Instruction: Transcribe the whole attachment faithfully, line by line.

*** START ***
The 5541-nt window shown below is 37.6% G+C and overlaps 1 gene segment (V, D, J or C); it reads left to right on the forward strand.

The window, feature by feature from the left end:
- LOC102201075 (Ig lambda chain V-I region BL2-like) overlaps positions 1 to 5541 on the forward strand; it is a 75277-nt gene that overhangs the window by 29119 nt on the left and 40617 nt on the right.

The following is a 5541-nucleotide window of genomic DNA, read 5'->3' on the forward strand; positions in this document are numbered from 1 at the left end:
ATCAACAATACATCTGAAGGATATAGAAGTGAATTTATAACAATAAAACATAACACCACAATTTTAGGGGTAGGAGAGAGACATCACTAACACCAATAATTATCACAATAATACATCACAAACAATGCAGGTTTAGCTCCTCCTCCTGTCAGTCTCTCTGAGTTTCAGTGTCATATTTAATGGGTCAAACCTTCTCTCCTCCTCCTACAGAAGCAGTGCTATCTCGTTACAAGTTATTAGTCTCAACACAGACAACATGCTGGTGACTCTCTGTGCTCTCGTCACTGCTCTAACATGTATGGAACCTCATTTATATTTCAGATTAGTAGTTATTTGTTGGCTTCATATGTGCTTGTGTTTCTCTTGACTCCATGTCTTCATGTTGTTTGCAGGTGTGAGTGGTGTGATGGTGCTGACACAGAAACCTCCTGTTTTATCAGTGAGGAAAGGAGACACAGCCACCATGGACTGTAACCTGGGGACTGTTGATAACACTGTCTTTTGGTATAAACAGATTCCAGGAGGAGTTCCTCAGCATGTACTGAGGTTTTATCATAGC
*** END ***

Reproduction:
The 5541-nt window shown below is 37.6% G+C and overlaps 1 gene segment (V, D, J or C); it reads left to right on the forward strand.

The window, feature by feature from the left end:
- LOC102201075 (Ig lambda chain V-I region BL2-like) overlaps positions 1 to 5541 on the forward strand; it is a 75277-nt gene that overhangs the window by 29119 nt on the left and 40617 nt on the right.

The following is a 5541-nucleotide window of genomic DNA, read 5'->3' on the forward strand; positions in this document are numbered from 1 at the left end:
ATCAACAATACATCTGAAGGATATAGAAGTGAATTTATAACAATAAAACATAACACCACAATTTTAGGGGTAGGAGAGAGACATCACTAACACCAATAATTATCACAATAATACATCACAAACAATGCAGGTTTAGCTCCTCCTCCTGTCAGTCTCTCTGAGTTTCAGTGTCATATTTAATGGGTCAAACCTTCTCTCCTCCTCCTACAGAAGCAGTGCTATCTCGTTACAAGTTATTAGTCTCAACACAGACAACATGCTGGTGACTCTCTGTGCTCTCGTCACTGCTCTAACATGTATGGAACCTCATTTATATTTCAGATTAGTAGTTATTTGTTGGCTTCATATGTGCTTGTGTTTCTCTTGACTCCATGTCTTCATGTTGTTTGCAGGTGTGAGTGGTGTGATGGTGCTGACACAGAAACCTCCTGTTTTATCAGTGAGGAAAGGAGACACAGCCACCATGGACTGTAACCTGGGGACTGTTGATAACACTGTCTTTTGGTATAAACAGATTCCAGGAGGAGTTCCTCAGCATGTACTGAGGTTTTATCATAGC